Myrtle Beach Safari owner accused of wildlife trafficking, money laundering


The owner of Myrtle Beach Safari, who appeared in the documentary “Tiger King,” is accused of trafficking wildlife and laundering money allegedly tied to smuggling immigrants over the Mexican border.

A federal grand jury in Florence, South Carolina, returned a 10-count indictment alleging the charges against:

  • Bhagavan Mahamayavi Antle, also known as Kevin Antle and Doc Antle, 62, of Myrtle Beach;
  • Andrew Jon Sawyer, also known as Omar Sawyer, 52, of Myrtle Beach;
  • Meredith Bybee, also known as Moksha Bybee, 51, of Myrtle Beach;
  • Charles Sammut, 61, of Salinas, California; and
  • Jason Clay, 42, of Franklin, Texas.

Antle owns The Institute for Greatly Endangered and Rare Species (T.I.G.E.R.S.) also known as the Myrtle Beach Safari, a 50-acre wildlife tropical preserve. Sawyer and Bybee are his employees and business associates, according to a release from the U.S. Department of Justice.

Sammut is the owner and operator of Vision Quest Ranch and Clay is the owner and operator of the Franklin Drive Thru Safari. Both are for-profit corporations that housed captive exotic species and sold tours and safari experiences to guests.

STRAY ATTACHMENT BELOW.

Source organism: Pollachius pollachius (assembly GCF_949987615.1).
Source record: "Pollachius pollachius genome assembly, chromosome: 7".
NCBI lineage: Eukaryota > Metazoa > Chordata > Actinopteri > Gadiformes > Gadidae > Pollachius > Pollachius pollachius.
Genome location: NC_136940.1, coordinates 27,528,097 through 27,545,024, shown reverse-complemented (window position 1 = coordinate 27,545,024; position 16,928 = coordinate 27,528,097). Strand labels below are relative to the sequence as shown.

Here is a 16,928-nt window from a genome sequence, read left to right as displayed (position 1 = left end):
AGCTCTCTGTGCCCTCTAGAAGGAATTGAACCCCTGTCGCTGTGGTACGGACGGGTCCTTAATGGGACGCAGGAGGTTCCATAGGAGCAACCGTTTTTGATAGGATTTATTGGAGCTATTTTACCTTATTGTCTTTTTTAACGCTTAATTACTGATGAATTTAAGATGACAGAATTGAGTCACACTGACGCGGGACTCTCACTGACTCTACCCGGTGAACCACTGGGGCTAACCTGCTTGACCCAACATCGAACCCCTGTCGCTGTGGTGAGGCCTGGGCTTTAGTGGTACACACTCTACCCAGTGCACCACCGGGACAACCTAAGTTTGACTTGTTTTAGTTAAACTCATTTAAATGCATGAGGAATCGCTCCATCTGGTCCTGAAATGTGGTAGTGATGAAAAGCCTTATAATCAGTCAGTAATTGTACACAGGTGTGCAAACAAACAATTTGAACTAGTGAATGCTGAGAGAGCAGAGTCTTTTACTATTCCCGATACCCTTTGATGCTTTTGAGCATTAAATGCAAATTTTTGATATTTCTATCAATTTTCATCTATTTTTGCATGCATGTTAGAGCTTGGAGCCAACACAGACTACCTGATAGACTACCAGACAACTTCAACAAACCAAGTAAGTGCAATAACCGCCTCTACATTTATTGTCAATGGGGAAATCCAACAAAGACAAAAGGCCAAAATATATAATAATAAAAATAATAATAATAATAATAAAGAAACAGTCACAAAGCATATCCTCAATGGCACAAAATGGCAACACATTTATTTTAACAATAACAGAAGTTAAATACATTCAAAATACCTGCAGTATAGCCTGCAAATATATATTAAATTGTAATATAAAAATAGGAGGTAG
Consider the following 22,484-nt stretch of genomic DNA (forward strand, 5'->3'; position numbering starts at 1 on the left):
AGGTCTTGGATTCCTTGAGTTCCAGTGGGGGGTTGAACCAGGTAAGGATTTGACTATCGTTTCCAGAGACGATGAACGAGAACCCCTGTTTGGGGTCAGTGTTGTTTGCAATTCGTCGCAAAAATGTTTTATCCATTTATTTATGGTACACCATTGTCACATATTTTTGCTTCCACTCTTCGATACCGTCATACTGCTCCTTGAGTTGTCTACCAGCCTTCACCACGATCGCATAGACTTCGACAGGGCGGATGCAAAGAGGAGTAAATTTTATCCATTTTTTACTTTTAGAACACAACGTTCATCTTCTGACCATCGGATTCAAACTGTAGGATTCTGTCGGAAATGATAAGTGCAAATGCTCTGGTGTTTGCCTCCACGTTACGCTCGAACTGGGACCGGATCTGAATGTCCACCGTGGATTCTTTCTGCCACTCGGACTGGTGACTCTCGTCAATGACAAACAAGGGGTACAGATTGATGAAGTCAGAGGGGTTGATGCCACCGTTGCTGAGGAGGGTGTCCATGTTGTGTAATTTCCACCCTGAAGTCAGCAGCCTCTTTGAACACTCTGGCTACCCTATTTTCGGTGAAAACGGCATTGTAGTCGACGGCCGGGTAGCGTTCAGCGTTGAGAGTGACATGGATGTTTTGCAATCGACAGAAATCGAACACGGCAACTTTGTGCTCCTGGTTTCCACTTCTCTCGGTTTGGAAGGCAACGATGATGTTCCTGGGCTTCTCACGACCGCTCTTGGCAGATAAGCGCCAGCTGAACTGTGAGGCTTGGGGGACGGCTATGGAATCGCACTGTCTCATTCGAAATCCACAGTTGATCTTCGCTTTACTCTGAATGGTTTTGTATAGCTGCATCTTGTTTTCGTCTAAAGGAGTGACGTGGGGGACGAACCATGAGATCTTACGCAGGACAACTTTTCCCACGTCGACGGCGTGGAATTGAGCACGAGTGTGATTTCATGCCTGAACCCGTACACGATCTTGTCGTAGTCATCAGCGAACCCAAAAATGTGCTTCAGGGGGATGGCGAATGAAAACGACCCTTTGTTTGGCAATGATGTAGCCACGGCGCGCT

“The indictment alleges that Antle, at various times along with Bybee, Sammut and Clay, illegally trafficked wildlife in violation of federal law, including the Lacey Act and the Endangered Species Act, and made false records regarding that wildlife. The animals involved included lemurs, cheetahs and a chimpanzee,” the DOJ release stated.

“The indictment and a previously-filed federal complaint in the case also allege that over the last several months, Antle and Sawyer laundered more than $500,000 in cash they believed to be the proceeds of an operation to smuggle illegal immigrants across the Mexican border into the United States. The filings allege that Antle had used bulk cash receipts to purchase animals for which he could not use checks, and that Antle planned to conceal the cash he received by inflating tourist numbers at the Myrtle Beach Safari.”

Antle and Sawyer each face a maximum of 20 years in federal prison for the charges related to money laundering, and up to five years in federal prison for the charges related to wildlife trafficking. Bybee, Sammut and Clay each face up to five years in federal prison for the charges related to the wildlife trafficking.

Antle and Sawyer were previously granted a bond by a federal magistrate judge as a result of the charges in the federal complaint, and Bybee, Sammut and Clay are pending arraignment, according to the DOJ release.

The case was investigated by the FBI and the U.S. Fish and Wildlife Service. The prosecutors on the case are Assistant U.S. Attorneys Derek A. Shoemake and Amy Bower for the District of South Carolina and Senior Trial Attorney Patrick M. Duggan of the Justice Department’s Environment and Natural Resources Division, Environmental Crimes Section.


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